Examining Harry Potter as a serious contribution to contemporary children’s literature

Rachel Stubbs

Rachel Stubbs during her thesis defence in 2020

Rachel Stubbs completed her MA in English in June 2020 at UBC Okanagan. She came to UBC after completing a Bachelor’s degree in English and History at MacEwan University. Her thesis, titled, “Dear Mr. Dumbledore: Handwritten and Printed Intraliterary Texts in Lewis Carroll’s Alice Series and J.K. Rowling’s Harry Potter Series,” examined Harry Potter as a serious contribution to contemporary children’s literature that is in conversation with Lewis Carroll’s Alice series.

“This thesis argues that Rowling and Carroll understand the texts within their series, such as the labels, signposts, letters, memorandums, diaries, and textbooks, as important and authoritative entities. This thesis addresses the readers within and outside of the series as figures whose participation is equally as important as the fictional characters. Ultimately, I show that Rowling and Carroll share an obsession with print, handwriting, and reading.”

Rachel is now pursuing an English Ph.D. at the University of Calgary where her research is focused on early twentieth-century Canadian women writers who depict and construct Indigenous girlhood.

We asked Rachel to discuss her experience at UBCO as a master’s student.

Tell us about the road to earning your UBC degree.

I chose UBC Okanagan mainly because I wanted the “big university” feel without living in a big city. Living with close access to nature is and has been a mainstay in my life, and I knew I needed to feed that in some way. When I was researching grad schools, UBCO was one of my top schools for that reason alone (I was not disappointed). I loved my experience at UBCO, but these were definitely some of the most difficult years in my personal life. Not only did I have some personal medical issues, but my father also became terminally ill while I was away. Being away from home and my support network was incredibly challenging. However, I was so fortunate to have the most wonderful and understanding supervisor, and a really close-knit cohort that truly walked through those moments with me. I would not have been able to complete my degree without leaning (sometimes falling) on them.

Tell us about your thesis.

I chose the subject for my thesis because I loved the idea of studying children’s literature at an academic level. Like many people from my generation, I had a borderline obsession with Harry Potter as a child and was so excited about the possibility of studying it as part of my graduate thesis. I also loved the strangeness of Alice and realized that very few people had read these texts together.

How did your professors support you throughout your degree?

The professors at UBCO are in my top favourite things about the university. Dr. Margaret Reeves was my supervisor during my Master’s degree and I cannot put into words how wonderful she was for me. She often reminded me to give myself grace when I needed it most and encouraged me when I felt insecure about my work. Dr. Reeves also believes in a holistic approach to supervising and was concerned about all aspects of my life during my degree, which was something I didn’t even know I needed at the time. Dr. Reeves was nothing short of irreplaceable.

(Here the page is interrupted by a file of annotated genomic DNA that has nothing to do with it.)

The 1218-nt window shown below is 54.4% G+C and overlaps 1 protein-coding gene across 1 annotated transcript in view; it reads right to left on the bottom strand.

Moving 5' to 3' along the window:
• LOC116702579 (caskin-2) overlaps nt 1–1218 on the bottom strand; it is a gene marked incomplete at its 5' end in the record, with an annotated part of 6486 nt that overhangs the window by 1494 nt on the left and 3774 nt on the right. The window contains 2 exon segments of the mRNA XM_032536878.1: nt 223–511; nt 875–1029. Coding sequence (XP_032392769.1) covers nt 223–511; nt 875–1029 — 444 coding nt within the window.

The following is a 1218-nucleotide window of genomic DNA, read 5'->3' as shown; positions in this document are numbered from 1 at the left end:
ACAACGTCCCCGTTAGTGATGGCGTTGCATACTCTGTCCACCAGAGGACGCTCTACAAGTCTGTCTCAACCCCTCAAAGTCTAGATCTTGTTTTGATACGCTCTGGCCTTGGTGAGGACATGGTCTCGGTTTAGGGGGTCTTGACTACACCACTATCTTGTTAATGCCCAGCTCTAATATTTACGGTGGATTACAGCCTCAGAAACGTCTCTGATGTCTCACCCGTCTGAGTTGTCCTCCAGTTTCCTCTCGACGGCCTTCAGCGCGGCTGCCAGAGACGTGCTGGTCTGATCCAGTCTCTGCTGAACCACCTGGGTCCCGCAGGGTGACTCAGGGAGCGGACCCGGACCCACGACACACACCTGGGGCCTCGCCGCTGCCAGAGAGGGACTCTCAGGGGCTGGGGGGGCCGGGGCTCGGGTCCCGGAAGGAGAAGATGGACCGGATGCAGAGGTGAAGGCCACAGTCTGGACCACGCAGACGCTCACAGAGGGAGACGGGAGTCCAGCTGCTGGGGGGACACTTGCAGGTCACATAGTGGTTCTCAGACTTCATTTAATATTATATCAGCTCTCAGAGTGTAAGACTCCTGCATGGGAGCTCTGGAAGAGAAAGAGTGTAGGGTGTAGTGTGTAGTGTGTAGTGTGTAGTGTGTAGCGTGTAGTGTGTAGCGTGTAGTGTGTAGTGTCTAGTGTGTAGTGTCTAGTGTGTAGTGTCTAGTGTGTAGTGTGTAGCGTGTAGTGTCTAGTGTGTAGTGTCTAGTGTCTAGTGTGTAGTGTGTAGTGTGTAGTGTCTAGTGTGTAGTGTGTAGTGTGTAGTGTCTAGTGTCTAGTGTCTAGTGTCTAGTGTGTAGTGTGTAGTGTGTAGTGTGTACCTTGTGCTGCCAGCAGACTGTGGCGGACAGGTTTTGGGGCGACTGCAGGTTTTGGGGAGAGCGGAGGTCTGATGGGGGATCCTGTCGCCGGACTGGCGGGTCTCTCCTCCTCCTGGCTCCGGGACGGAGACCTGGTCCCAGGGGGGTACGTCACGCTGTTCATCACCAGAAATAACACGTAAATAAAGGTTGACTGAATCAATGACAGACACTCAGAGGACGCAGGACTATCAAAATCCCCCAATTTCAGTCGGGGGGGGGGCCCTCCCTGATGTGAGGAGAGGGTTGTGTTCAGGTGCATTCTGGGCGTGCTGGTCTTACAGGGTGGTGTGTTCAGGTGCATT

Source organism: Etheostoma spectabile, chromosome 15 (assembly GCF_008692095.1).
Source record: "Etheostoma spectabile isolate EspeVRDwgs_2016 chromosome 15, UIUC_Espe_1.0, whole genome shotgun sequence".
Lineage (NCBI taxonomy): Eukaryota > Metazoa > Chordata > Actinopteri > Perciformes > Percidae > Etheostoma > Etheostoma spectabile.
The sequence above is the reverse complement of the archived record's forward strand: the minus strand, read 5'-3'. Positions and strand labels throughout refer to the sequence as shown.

Dr. Lisa Grekul was also a fundamental reason why I began to love teaching. Watching her work and then working with her as her TA was a real privilege. Dr. Grekul’s passion for the material comes through in her teaching which I believe is one of the many reasons her students adore her. She was always positive, always supportive, and always happy to hear from me.

Dr. Fransisco Peña was also a wonderful professor to work with. Dr. Peña allowed me to really grow and gave me so many opportunities to strengthen my experience and also trusted me, which was such a validating feeling as a graduate student. He was invested in my career and encouraged me to pursue PhD programs. Dr. Peña is also a wealth of knowledge, and many times we would get off track just talking about fascinating topics that arose in the classes he taught.

How did the campus community contributed to your experience?

Rachel with her dog

The community at UBCO was one of my favourite parts. My cohort was fantastic. When my father was too sick to travel and my family was caring for him and could not come to my thesis defense, my entire cohort showed up in an overwhelming demonstration of their support and even filmed it for my family at home. My cohort and I became real friends and I was (and still am) so fortunate to have them.

The university library I also found was a great resource for me, especially because some of the articles I was looking for were really niche. What I loved about the library is that they are just as excited as I was about my project!

A highlight for me during my degree was attending and presenting at Congress in 2019, which was a terrifying but rewarding experience as a graduate student!